In the landmark decision of QT v Director of Immigration  HKCFA 28, the Court of Final Appeal (CFA) held that the same-sex partner of a person with Hong Kong employment visa is entitled to enter Hong Kong under a dependant visa.
QT entered into a same-sex civil partnership in England with SS. SS was granted an employment visa to work in Hong Kong. QT, however, entered Hong Kong as a visitor and as a result could not work here. This was because she had been refused a dependant visa by the Director of Immigration (Director), who stated that a dependant had to be a husband or wife who would join his or her resident spouse and “the existing immigration policy of spouse as a dependant is based on…the concept of a married couple consisting of one male and one female” (Policy).
QT challenged the Policy, arguing, amongst other things, that the Policy was unreasonable in public law as it was discriminatory against her on sexual orientation grounds that were not justified.
The Director argued that the differential treatment between QT and a married spouse under the Policy required no justification, as there was an obvious difference between a partner to a civil partnership and a married spouse.
The CFA rejected this argument, for the following reasons:
The CFA also rejected the lower court’s observation that “privileged treatments to married couples required no justification as there were certain core rights and obligations to a relationship of marriage”. In the CFA’s opinion, the lower court was in essence asserting that homosexual couples were subject to differential treatment because they were not married and the benefit they were claiming was a “core right” reserved uniquely for those who were married. This was again circular and would give rise to a subjective, fruitless debate as to what would fall within the “core”. A person’s marital condition cannot determine presumptively that discrimination does not exist.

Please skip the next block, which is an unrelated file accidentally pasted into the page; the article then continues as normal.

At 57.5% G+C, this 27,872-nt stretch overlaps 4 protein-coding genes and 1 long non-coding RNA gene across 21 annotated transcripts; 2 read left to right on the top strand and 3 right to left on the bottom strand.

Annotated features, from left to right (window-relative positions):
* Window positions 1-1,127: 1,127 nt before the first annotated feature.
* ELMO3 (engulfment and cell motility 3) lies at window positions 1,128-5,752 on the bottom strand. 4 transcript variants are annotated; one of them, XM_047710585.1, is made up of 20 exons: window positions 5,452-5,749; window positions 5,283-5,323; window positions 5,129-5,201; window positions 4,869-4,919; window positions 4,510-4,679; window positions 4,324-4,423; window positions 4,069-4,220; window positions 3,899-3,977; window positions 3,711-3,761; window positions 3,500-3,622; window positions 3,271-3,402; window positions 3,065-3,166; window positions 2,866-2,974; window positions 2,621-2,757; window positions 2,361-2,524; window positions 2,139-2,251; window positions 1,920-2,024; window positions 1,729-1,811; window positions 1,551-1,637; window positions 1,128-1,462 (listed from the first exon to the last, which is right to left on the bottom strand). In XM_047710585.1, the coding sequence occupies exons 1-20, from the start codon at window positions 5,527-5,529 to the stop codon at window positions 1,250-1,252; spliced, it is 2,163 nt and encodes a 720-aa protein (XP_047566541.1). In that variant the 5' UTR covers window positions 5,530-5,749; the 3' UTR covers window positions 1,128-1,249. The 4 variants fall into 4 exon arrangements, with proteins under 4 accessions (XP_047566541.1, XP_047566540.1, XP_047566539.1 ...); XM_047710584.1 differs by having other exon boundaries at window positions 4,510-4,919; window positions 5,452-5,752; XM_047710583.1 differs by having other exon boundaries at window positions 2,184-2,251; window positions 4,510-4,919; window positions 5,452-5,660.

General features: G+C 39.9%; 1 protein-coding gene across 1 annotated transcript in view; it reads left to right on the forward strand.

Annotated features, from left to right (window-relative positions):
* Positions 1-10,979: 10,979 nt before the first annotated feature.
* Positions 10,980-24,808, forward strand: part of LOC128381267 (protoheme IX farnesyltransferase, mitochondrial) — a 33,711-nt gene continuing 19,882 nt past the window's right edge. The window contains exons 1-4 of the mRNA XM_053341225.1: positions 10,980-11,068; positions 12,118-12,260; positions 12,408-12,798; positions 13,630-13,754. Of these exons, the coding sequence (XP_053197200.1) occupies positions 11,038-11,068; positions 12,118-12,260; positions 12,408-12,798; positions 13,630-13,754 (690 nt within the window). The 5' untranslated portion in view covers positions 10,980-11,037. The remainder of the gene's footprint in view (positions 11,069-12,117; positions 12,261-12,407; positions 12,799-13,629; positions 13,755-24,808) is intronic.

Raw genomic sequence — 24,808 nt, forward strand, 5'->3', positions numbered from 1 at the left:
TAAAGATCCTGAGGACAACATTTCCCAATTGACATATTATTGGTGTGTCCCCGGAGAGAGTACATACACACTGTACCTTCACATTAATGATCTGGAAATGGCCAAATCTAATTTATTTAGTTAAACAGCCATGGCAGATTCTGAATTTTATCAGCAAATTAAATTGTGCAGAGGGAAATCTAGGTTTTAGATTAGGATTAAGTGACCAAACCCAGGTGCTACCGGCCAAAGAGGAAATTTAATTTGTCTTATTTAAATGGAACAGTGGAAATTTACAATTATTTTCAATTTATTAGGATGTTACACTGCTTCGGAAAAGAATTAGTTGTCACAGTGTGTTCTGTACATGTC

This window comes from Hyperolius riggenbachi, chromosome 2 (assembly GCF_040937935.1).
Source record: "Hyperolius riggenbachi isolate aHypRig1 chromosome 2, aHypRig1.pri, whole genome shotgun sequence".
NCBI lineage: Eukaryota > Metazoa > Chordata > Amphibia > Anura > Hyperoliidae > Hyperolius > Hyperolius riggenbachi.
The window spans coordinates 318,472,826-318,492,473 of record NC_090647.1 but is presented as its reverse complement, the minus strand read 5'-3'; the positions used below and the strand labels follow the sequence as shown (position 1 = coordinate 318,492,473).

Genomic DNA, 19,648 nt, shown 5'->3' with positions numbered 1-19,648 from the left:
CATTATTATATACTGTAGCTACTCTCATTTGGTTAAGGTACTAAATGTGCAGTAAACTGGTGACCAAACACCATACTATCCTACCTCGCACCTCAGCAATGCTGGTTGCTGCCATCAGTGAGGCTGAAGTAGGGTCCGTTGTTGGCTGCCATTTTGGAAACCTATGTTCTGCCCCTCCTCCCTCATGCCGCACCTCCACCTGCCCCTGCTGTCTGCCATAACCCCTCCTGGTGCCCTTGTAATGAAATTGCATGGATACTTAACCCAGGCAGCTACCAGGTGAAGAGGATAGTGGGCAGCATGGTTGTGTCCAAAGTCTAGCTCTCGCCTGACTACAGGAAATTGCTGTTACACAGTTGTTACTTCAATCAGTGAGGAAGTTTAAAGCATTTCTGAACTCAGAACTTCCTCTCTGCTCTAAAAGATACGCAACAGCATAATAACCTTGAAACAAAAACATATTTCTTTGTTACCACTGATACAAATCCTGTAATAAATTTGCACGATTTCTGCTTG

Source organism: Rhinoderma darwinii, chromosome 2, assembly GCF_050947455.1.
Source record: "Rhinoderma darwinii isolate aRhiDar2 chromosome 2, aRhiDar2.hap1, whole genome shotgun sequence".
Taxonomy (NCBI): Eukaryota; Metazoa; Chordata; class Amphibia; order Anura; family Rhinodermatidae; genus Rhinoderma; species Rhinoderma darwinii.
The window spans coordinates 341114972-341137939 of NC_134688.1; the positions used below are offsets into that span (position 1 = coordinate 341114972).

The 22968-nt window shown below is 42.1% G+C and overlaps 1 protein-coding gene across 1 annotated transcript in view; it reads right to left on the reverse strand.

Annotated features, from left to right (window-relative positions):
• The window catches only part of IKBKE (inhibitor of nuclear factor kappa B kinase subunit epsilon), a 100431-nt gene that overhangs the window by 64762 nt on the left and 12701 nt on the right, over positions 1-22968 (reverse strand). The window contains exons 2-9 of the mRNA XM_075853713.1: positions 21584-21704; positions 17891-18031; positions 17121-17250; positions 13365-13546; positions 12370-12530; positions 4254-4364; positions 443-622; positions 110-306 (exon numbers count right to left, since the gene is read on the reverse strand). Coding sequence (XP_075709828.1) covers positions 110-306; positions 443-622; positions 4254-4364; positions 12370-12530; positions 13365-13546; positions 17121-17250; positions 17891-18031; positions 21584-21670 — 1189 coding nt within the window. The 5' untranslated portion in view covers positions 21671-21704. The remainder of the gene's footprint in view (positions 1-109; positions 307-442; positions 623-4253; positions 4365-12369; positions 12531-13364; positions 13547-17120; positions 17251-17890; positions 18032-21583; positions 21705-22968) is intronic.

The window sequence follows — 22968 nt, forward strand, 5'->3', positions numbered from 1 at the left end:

Thus the CFA held that the differential treatment required justification. The Director accepted that, in such a case, the Policy would involve indirect discrimination on the basis of sexual orientation.
The Director argued, however, that if there was discrimination, such discrimination was justified, stating that the Policy served two aims:
The CFA ruled that the Policy was not rationally connected to the first aim as a person who had the needed skills and talent could be straight or gay. It was also difficult to see how the Policy was rationally connected to the second aim. Although the Director had in mind the convenience of drawing a demarcating line based on production of a marriage certificate, the conditions of eligibility under the Policy included “reasonable proof of a genuine relationship between the applicant and the sponsor”. Even purely at the level of convenience, QT and her partner were just as conveniently able to produce their civil partnership certificate.
The CFA also observed that, although it was not necessary to decide on such a point, the appropriate standard of review in this case was whether the Policy went beyond what was reasonably necessary to attain legitimate aims.
Accordingly the CFA held that the Policy was unreasonable in public law and not justified.
In the light of the CFA’s decision, the Policy will have to be amended to accommodate dependants who are same-sex spouses or civil partners from other jurisdictions. As the CFA has ruled in favour of same-sex civil partners, this could also lead to a change in policy to admit heterosexual civil partners as dependants. The scope of the amended Policy remains to be seen but in the meantime, employers could look forward to witnessing more talents enter Hong Kong’s workforce as a result of the decision.